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The Valve - Closed For Renovation

Happy Trails to You

What’s an Encyclopedia These Days?

Encyclopedia Britannica to Shut Down Print Operations

Intimate Enemies: What’s Opera, Doc?

Alphonso Lingis talks of various things, cameras and photos among them

Feynmann, John von Neumann, and Mental Models

Support Michael Sporn’s Film about Edgar Allen Poe

Philosophy, Ontics or Toothpaste for the Mind

Nazi Rules for Regulating Funk ‘n Freedom

The Early History of Modern Computing: A Brief Chronology

Computing Encounters Being, an Addendum

On the Origin of Objects (towards a philosophy of computation)

Symposium on Graeber’s Debt

The Nightmare of Digital Film Preservation

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Nick J. on The Valve - Closed For Renovation

Bill Benzon on Encyclopedia Britannica to Shut Down Print Operations

Norma on Encyclopedia Britannica to Shut Down Print Operations

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William Ray on That Shakespeare Thing

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William Ray on That Shakespeare Thing

JoseAngel on That Shakespeare Thing

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Friday, July 28, 2006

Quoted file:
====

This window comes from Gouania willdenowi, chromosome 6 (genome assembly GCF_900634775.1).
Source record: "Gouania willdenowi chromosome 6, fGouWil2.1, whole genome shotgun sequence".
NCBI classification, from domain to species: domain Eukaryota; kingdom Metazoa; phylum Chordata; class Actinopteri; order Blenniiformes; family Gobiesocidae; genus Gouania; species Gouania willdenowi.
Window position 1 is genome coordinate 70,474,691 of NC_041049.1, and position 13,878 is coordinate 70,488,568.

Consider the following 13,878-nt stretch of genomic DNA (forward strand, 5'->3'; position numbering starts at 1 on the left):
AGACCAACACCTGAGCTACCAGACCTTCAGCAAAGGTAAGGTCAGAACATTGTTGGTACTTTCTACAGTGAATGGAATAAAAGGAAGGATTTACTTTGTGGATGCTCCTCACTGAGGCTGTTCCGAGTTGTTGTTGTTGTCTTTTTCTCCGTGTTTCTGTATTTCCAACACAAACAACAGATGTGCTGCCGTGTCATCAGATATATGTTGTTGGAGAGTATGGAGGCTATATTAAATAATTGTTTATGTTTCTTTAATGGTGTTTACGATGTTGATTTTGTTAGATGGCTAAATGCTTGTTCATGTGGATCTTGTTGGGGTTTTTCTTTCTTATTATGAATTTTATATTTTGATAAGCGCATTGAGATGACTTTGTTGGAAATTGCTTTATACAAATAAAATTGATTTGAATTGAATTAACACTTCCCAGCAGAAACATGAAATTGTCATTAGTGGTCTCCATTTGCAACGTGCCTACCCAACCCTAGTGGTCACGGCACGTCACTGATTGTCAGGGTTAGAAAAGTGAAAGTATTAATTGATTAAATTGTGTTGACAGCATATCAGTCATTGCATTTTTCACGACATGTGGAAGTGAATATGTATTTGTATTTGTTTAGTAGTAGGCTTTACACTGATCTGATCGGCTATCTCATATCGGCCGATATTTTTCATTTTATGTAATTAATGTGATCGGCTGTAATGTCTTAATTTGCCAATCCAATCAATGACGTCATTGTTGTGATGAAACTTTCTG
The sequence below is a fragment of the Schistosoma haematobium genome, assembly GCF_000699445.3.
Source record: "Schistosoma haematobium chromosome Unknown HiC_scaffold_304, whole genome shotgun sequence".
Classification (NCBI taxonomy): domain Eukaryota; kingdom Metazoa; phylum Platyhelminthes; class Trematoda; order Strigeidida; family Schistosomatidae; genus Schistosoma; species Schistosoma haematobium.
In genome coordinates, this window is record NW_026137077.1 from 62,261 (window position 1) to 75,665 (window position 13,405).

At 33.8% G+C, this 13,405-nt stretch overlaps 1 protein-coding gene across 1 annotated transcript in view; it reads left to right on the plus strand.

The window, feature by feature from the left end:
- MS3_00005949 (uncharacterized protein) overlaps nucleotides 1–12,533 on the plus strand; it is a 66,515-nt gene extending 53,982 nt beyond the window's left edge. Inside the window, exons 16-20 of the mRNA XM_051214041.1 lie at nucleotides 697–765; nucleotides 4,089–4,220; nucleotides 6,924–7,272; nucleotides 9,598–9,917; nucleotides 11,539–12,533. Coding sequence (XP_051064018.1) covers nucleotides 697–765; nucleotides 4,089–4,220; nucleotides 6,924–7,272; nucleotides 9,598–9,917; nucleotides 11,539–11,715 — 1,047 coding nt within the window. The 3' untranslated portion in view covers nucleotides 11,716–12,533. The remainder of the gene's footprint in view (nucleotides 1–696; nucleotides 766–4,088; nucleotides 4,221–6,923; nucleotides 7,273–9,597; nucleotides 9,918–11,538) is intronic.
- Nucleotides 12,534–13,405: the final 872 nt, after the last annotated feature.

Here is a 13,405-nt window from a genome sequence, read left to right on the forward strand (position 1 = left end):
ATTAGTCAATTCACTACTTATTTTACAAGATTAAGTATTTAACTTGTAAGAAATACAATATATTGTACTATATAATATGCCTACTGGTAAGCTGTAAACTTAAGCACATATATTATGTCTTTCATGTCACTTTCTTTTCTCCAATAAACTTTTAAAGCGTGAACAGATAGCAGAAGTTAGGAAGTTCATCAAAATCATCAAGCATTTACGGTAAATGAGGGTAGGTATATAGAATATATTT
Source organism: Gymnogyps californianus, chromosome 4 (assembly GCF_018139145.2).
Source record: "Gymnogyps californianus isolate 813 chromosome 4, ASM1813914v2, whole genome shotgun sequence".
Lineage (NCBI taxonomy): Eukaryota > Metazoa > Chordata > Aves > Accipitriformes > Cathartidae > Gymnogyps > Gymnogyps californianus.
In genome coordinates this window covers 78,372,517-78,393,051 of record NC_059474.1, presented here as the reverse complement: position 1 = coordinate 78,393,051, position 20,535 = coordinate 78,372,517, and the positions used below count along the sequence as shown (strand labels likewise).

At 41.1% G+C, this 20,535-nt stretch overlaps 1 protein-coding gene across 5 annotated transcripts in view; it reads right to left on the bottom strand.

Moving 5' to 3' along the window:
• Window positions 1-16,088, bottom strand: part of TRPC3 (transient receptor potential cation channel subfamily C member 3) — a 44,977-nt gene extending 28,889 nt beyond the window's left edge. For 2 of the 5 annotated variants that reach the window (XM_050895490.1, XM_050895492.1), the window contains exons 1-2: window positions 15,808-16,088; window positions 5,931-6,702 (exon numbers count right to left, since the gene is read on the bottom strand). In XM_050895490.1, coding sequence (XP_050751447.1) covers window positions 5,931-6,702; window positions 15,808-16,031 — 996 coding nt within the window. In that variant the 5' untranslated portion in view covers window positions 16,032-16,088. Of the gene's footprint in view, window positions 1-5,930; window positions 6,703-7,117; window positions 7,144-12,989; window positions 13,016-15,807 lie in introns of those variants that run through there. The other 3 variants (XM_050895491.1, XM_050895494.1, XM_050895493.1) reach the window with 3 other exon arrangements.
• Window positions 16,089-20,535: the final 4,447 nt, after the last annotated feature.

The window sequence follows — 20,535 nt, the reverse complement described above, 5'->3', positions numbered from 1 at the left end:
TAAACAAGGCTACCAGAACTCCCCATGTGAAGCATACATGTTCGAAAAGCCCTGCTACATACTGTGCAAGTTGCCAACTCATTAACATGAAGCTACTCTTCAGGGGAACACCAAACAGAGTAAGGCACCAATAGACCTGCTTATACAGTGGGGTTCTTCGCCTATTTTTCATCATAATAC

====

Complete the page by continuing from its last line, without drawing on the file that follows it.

Artifice and Freakin’ Reality

Posted by Bill Benzon on 07/28/06 at 03:10 PM

A recurring issue . . .

The animation blogosphere is up in arms over remarks Mike LaSalle made in a recent review of Monster House, an animated film using full computer generated imagery (CGI) and motion-capture (mocap) technology for character animation (like Polar Express). LaSalle said, in effect, that the mocap technology is the greatest thing since sliced bread and will allow animation finally to present deeply expressive human actions and expressions. The animators object, strongly: here, here, here, and here. I tend to agree with the animators: mocap has a way to go, and well-done traditional animation is fine.

This conversation is taking place on two levels. On the one hand, it’s about the appropriate technique for creating animated images of human beings—cf. this somewhat older post about Polar Express. But it’s also about nature and aims of animation. Disney aspired to realism in his animation; Warner Brothers went for a more abstracted and stylized look. CGI has aspired to photo-realism, but Brad Bird explicitly rejected it for his characters in The Incredibles. Is realism just one stylistic choice among many, or is it the standard such that any deviation must justify itself in . . . just what terms?